Indigenous Peoples and Human Rights

January 13, 2018

Suquamish Calina Lawrence: 'Violence against Native Women: Boarding Schools, Domestic Violence, Missing and Murdered Women'


Democracy Now! Time's Up: Meet Five of the Women Who Staged Protest at Golden Globes Against Gender Violence

Democracy Now!

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AMY GOODMAN: If you could speak, Calina Lawrence, about Native American women and what they face? When we talk about rates of sexual abuse, we must multiply this so many times when we talk about Native women, so vulnerable in this country.

CALINA LAWRENCE: Absolutely. The violence against Native women is 10 times the national rate. Four out of five women experience violence—excuse me, four out of five Native American women are on the receiving end of violence. I think one in three are exposed to domestic violence. And so, one of the things that we definitely had time to share space about, when we met as a collective group, actually, right before the Globes, was that although we also experience this epidemic in the workplace, we experience it in our home, we experience it on college campuses, we experience it in the streets.

This is an ongoing—obviously, been ongoing since colonial invasion. It’s been ongoing since the boarding school eras, where they stripped our children from families and abused them in religious boarding schools. Those things have been inherited. The patriarchal violence that we’ve been on the receiving end still very much exists today. And so, there’s a lot of work that’s happening, not only around collecting these stories and this information, but really working in the community to shift our psychological approach, to start to ask the comfortable questions and to hold more folks accountable as to what contributes to our dehumanization.

And so, Missing and Murdered Indigenous Women USA, Missing and Murdered Indigenous Women in Canada—there are so many different chapters of Missing and Murdered Indigenous Women that are consistently working around the clock. One of the things that is really difficult, obviously, that as sovereign nations and government-to-government relationships, it’s often difficult to really track the actual numbers, because of the fact that most of the time convictions cannot happen on reservations if committed by non-Native violators, and vice versa. A lot of times when Native women are violated off of the reservation, their traumas, their experiences never see investigation, and they rarely have attained justice, right?

So, it’s an incredible like necessity to be included in the conversation and say that we have been doing this work for essentially 500 years. And we’ll continue to do this work in solidarity with those who now share this, this—you know, what is now the United States. But they share this land with us, and we’re really honored to offer the resources and the tactics that we have used to women who are doing the same work in their respective communities.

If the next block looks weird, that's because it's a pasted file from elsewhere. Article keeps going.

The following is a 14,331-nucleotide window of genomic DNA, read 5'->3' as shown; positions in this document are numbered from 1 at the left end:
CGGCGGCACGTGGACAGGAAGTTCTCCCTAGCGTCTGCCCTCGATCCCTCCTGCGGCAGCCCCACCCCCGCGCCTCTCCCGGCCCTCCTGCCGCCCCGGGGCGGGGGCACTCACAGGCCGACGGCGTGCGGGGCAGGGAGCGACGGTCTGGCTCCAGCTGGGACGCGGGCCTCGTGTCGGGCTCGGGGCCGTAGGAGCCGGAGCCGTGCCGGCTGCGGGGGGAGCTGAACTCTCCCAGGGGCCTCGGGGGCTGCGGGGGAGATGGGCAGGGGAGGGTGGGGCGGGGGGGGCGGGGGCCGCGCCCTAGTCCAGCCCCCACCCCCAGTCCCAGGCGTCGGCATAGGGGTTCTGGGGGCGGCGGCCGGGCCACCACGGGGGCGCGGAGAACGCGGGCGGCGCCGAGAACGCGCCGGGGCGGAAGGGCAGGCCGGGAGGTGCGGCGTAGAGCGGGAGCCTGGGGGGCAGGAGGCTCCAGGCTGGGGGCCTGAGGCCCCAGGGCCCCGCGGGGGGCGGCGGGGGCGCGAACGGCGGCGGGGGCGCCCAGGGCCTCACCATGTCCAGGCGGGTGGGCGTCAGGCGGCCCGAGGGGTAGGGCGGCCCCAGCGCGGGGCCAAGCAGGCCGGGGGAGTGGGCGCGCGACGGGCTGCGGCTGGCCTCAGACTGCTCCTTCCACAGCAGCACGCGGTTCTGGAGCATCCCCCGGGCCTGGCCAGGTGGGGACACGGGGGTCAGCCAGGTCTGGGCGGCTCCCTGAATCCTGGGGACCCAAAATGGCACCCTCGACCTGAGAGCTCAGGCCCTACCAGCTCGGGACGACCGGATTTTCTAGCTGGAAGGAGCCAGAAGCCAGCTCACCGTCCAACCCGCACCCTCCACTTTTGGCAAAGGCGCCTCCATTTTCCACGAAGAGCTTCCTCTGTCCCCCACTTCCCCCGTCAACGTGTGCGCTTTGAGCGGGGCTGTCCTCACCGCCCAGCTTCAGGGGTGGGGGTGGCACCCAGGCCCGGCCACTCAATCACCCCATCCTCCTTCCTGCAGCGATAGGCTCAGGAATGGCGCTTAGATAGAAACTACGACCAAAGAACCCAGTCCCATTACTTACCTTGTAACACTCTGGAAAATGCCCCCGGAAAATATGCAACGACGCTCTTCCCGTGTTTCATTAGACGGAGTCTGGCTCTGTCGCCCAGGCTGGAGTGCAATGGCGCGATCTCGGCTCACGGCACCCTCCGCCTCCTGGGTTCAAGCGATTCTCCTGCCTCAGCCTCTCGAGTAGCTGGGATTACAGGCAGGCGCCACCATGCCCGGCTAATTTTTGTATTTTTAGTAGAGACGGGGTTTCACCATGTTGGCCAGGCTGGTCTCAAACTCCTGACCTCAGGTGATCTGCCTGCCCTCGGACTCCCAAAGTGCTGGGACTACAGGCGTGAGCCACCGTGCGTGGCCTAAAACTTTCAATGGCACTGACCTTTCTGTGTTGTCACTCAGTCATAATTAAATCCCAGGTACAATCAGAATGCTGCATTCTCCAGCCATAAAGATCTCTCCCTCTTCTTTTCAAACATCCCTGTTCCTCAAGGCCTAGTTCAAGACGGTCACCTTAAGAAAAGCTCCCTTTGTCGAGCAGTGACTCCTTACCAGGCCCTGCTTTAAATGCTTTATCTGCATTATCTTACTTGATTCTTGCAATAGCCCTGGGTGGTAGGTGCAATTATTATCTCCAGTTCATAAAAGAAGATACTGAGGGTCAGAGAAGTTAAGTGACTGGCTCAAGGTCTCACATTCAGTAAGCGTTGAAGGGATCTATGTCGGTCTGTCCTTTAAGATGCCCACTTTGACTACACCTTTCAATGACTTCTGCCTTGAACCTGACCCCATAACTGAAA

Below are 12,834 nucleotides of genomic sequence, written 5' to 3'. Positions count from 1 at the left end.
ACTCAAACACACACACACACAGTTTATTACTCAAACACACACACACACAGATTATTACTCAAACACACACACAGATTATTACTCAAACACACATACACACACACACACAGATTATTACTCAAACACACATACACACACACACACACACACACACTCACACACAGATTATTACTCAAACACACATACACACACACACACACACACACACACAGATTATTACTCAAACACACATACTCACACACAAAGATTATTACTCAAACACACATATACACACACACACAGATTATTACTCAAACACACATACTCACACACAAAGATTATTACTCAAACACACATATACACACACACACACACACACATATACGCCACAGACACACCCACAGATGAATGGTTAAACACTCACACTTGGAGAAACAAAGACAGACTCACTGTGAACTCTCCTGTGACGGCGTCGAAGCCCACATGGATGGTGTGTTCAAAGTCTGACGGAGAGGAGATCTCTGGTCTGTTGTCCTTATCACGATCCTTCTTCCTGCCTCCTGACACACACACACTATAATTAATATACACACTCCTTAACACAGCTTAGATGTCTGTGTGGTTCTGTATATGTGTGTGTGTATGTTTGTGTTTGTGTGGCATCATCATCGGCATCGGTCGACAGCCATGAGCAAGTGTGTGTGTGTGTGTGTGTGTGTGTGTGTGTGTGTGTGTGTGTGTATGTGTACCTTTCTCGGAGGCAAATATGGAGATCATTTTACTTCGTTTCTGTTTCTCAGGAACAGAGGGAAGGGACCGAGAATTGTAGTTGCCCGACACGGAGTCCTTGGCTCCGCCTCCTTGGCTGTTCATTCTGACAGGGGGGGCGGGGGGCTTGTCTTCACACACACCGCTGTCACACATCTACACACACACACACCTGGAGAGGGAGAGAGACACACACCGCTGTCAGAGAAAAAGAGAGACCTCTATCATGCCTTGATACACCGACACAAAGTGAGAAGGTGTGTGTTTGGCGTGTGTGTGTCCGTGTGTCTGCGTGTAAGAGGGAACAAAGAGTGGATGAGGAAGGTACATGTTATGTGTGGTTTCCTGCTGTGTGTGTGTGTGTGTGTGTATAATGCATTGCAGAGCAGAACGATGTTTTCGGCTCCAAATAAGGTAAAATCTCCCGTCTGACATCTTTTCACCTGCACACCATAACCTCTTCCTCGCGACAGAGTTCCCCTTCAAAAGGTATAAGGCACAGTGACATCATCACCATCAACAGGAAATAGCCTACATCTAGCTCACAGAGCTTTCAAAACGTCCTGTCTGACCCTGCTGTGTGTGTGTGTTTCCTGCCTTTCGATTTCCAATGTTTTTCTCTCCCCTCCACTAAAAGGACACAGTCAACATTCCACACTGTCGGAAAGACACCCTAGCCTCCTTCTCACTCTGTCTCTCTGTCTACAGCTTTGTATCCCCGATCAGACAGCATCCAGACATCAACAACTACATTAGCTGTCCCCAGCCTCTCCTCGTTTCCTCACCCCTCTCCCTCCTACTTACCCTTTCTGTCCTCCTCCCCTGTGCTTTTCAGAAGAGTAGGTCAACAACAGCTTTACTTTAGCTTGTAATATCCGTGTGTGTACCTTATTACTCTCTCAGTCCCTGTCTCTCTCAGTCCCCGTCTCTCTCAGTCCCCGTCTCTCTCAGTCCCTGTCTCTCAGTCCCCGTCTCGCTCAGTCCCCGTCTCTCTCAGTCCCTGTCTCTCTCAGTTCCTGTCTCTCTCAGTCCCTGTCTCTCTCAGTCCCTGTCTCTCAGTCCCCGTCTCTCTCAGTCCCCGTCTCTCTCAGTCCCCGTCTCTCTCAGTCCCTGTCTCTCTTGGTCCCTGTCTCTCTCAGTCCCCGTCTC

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Violence against Native women synonymous with abuse by Big Oil

Extended interview on Democracy Now!
AMY GOODMAN: Calina Lawrence, I want to ask you about the issue of violence against indigenous women. Democracy Now! recently spoke to Mary Kathryn Nagle, a citizen of the Cherokee Nation, an attorney on tribal sovereignty and jurisdiction. After Olivia Lone Bear, a Native American woman, went missing in the Bakken oil fields of North Dakota. This is what she said.
MARY KATHRYN NAGLE: Amy, this is all too common. And we have the highest rates across the United States, again, in Indian country, of violence, but in particular in North Dakota, where the rates of oil extraction have skyrocketed since 2005 in the Bakken oil boom. 
As a result of that, over 100,000 men from outside of the state of North Dakota have moved to the state of North Dakota to live in man camps that the oil companies have set up. And, unfortunately, as Senator Heidi Heitkamp has noted, as the former U.S. attorney for the state of North Dakota has noted, the resulting rates of violence, drug, of course, and crime and burglary have skyrocketed, but also, in particular, domestic violence and sexual assault, including rape and sex trafficking. 
And numerous leaders, both at the state and federal level, have now noticed that North Dakota—some of the towns in North Dakota within the Bakken boom and some within the Fort Berthold Reservation, where Olivia is from, now have some of the highest rates of sex trafficking in the United States.